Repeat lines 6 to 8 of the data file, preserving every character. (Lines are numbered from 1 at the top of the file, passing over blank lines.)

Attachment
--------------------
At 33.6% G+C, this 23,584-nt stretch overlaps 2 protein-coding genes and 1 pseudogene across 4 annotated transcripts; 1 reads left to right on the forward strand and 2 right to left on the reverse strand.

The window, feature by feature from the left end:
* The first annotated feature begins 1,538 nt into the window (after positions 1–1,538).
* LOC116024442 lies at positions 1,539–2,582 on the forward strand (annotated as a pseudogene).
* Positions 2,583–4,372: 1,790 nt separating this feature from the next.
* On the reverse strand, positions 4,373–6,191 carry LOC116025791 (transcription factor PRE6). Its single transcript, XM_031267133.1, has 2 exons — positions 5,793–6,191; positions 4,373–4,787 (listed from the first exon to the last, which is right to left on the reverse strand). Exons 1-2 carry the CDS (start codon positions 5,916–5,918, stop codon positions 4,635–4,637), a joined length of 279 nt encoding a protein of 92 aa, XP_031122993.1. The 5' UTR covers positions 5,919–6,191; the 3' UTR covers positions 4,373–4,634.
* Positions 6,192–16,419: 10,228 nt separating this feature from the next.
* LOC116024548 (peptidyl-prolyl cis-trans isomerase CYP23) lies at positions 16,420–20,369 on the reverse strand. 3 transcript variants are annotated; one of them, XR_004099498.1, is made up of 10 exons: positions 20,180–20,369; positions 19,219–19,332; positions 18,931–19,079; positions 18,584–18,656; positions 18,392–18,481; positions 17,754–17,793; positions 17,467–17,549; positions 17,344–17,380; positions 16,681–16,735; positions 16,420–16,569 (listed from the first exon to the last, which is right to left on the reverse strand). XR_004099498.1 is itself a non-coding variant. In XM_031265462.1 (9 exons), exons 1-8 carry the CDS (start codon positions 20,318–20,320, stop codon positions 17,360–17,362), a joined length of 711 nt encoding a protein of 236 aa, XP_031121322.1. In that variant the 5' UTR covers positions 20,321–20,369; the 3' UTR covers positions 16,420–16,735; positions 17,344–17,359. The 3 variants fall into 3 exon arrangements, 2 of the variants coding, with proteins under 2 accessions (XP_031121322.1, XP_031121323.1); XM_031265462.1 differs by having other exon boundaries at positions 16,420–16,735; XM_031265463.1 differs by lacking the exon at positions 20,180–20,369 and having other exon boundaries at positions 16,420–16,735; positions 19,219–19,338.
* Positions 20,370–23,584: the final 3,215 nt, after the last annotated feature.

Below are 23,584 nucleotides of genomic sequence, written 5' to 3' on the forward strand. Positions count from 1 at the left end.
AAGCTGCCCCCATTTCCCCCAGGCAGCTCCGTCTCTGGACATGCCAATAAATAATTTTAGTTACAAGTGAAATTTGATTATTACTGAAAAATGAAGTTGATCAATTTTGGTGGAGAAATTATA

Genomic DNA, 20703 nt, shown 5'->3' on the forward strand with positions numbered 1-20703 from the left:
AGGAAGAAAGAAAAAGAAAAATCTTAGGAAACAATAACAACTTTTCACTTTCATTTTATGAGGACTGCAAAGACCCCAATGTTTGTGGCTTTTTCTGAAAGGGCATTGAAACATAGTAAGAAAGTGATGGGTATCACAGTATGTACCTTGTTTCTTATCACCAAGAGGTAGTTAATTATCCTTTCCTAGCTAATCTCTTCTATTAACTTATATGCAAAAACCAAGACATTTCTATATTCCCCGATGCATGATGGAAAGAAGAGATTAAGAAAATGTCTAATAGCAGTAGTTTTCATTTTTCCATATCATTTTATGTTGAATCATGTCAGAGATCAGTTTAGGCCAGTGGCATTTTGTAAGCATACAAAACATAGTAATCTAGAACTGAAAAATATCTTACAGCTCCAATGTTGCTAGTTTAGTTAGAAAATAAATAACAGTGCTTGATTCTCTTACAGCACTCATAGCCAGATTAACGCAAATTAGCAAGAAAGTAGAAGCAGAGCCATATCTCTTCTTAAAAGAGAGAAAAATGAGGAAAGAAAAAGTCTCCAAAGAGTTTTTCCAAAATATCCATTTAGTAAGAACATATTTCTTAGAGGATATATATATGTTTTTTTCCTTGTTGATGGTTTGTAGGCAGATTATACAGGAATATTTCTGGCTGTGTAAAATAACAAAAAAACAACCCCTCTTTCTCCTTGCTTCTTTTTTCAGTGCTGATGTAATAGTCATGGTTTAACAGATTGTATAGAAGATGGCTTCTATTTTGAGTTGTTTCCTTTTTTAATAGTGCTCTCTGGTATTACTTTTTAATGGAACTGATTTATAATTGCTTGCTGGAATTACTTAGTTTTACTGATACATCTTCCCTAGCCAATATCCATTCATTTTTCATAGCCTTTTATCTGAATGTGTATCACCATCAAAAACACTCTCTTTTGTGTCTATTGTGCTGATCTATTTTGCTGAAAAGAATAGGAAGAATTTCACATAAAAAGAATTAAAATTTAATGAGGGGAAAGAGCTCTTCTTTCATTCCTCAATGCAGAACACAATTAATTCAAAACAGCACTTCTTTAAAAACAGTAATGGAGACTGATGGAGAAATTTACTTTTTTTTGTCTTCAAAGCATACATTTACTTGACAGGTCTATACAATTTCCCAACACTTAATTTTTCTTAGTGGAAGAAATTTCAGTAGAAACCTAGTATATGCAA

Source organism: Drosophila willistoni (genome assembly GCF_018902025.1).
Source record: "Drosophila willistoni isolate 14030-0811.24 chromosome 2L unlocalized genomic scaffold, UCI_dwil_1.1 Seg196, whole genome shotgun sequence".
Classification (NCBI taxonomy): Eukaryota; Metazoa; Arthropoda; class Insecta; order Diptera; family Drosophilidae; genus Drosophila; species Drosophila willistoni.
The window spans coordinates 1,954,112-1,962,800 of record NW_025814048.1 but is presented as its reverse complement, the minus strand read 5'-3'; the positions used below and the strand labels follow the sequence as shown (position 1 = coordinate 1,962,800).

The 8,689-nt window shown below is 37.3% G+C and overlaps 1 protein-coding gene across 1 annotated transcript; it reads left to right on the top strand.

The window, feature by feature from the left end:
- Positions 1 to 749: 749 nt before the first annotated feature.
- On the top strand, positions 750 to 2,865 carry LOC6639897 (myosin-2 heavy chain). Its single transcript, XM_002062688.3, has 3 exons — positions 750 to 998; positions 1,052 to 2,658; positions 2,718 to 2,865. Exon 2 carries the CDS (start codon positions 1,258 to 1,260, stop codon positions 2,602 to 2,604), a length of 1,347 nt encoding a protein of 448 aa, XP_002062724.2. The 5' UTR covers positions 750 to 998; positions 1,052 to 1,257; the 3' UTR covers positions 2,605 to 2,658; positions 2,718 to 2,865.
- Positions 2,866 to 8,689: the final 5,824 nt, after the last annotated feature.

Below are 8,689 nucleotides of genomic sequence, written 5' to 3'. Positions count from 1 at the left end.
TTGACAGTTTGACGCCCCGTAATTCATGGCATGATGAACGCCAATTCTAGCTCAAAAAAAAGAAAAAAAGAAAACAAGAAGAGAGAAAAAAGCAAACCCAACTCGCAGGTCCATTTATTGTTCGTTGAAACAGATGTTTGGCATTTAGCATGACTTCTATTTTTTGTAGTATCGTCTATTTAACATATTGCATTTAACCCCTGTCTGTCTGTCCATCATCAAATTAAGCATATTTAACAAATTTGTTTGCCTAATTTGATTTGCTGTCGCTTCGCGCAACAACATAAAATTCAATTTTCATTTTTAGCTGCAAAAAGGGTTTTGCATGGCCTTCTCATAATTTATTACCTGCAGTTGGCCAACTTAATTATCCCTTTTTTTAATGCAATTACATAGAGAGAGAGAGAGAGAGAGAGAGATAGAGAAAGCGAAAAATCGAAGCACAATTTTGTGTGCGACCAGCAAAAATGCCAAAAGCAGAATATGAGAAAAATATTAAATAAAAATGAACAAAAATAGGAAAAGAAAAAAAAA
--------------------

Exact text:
* On the reverse strand, positions 4,373–6,191 carry LOC116025791 (transcription factor PRE6). Its single transcript, XM_031267133.1, has 2 exons — positions 5,793–6,191; positions 4,373–4,787 (listed from the first exon to the last, which is right to left on the reverse strand). Exons 1-2 carry the CDS (start codon positions 5,916–5,918, stop codon positions 4,635–4,637), a joined length of 279 nt encoding a protein of 92 aa, XP_031122993.1. The 5' UTR covers positions 5,919–6,191; the 3' UTR covers positions 4,373–4,634.
* Positions 6,192–16,419: 10,228 nt separating this feature from the next.
* LOC116024548 (peptidyl-prolyl cis-trans isomerase CYP23) lies at positions 16,420–20,369 on the reverse strand. 3 transcript variants are annotated; one of them, XR_004099498.1, is made up of 10 exons: positions 20,180–20,369; positions 19,219–19,332; positions 18,931–19,079; positions 18,584–18,656; positions 18,392–18,481; positions 17,754–17,793; positions 17,467–17,549; positions 17,344–17,380; positions 16,681–16,735; positions 16,420–16,569 (listed from the first exon to the last, which is right to left on the reverse strand). XR_004099498.1 is itself a non-coding variant. In XM_031265462.1 (9 exons), exons 1-8 carry the CDS (start codon positions 20,318–20,320, stop codon positions 17,360–17,362), a joined length of 711 nt encoding a protein of 236 aa, XP_031121322.1. In that variant the 5' UTR covers positions 20,321–20,369; the 3' UTR covers positions 16,420–16,735; positions 17,344–17,359. The 3 variants fall into 3 exon arrangements, 2 of the variants coding, with proteins under 2 accessions (XP_031121322.1, XP_031121323.1); XM_031265462.1 differs by having other exon boundaries at positions 16,420–16,735; XM_031265463.1 differs by lacking the exon at positions 20,180–20,369 and having other exon boundaries at positions 16,420–16,735; positions 19,219–19,338.